It's hard work. For a group of people who are already over-worked. But the need for this kind of space, the passion and dedication of the people we interact with. It's a tonic against so much going wrong all around us. It is my primary source of hope right now.
chebe: (VintageMoon)
You know what's super annoying? Not knowing the ip-address of the server you're trying to access. I could scan the network and find the right machine. But, I'm lazy. And, the server knows its own ip, it should simply tell me.

This is something I believed my Pirate Radio could manage. When the pHAT BEAT bonnet gets installed it sets itself up with a daemon in /usr/bin. Technically I installed it twice (once for spotipy as well). I don't know if the code differs, but as I installed vlc-radio last, that's the code I will play with.

Think it through. I've just booted up the server. The volume and power buttons do very necessary jobs, so we'll leave them alone. The fast-forward and rewind buttons start playing a station/cycle through stations. Very useful if you can't be bothered finding the ip-address. That leaves Play/Pause, which doesn't do anything until a station has started streaming. And if I have access to the web interface, well I can do that very job there. That's it, I'm sacrificing Play/Pause!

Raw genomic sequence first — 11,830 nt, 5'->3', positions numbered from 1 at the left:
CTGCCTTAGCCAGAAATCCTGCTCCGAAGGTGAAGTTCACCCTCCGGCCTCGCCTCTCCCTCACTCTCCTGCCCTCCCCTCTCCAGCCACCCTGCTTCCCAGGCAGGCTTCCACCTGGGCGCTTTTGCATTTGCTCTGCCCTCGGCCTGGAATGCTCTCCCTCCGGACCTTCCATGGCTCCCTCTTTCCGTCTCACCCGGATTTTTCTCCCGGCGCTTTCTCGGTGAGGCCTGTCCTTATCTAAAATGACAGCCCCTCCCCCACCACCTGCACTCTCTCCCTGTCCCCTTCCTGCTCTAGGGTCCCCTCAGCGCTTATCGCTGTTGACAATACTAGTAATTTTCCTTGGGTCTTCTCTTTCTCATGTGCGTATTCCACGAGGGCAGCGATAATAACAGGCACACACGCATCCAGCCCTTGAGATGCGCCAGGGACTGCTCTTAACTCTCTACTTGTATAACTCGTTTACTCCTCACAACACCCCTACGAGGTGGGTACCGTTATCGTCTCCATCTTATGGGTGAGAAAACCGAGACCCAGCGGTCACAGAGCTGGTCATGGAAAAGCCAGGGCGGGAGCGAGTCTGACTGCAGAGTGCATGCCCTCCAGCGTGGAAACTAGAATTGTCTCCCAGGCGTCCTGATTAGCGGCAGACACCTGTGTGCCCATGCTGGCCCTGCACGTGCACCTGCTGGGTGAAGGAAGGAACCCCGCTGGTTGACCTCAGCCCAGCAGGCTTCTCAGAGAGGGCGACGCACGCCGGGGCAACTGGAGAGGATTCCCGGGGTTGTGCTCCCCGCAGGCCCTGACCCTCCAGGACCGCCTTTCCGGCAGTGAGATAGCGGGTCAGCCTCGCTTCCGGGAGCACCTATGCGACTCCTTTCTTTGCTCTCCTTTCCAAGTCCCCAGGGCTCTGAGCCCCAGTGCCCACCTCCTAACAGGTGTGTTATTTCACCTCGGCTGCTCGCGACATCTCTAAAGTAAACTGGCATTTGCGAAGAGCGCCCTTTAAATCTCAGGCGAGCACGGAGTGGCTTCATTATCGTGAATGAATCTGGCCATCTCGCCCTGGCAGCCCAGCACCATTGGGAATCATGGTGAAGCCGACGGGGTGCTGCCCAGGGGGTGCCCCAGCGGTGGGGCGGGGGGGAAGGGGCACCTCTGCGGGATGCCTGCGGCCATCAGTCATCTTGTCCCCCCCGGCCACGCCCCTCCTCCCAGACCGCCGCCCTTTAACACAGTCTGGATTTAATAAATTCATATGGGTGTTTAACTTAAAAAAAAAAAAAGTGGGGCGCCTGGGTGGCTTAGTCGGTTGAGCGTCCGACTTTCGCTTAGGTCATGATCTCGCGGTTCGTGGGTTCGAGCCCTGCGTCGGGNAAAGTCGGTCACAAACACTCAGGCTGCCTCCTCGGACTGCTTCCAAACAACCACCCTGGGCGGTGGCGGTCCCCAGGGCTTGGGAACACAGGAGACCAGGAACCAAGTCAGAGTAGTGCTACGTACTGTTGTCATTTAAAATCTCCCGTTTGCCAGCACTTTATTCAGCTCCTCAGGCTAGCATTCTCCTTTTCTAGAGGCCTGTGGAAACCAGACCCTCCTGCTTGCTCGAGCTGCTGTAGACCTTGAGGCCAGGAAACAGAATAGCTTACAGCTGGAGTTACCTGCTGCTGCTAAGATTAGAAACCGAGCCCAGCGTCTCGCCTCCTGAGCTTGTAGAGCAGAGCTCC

In the end I simply replaced line#204 with a call out to my script;
myip.read_ip()
(making sure to import it at the top of the file. Let's hear it for the wonders of Open Source!)

What script you ask? A simple one, to parse the wlan0 ip from ifconfig, and then a call to text-to-speech to actually read it out loud to me.

You'll probably need to install the text-to-speech stuff;
sudo pip install pyttsx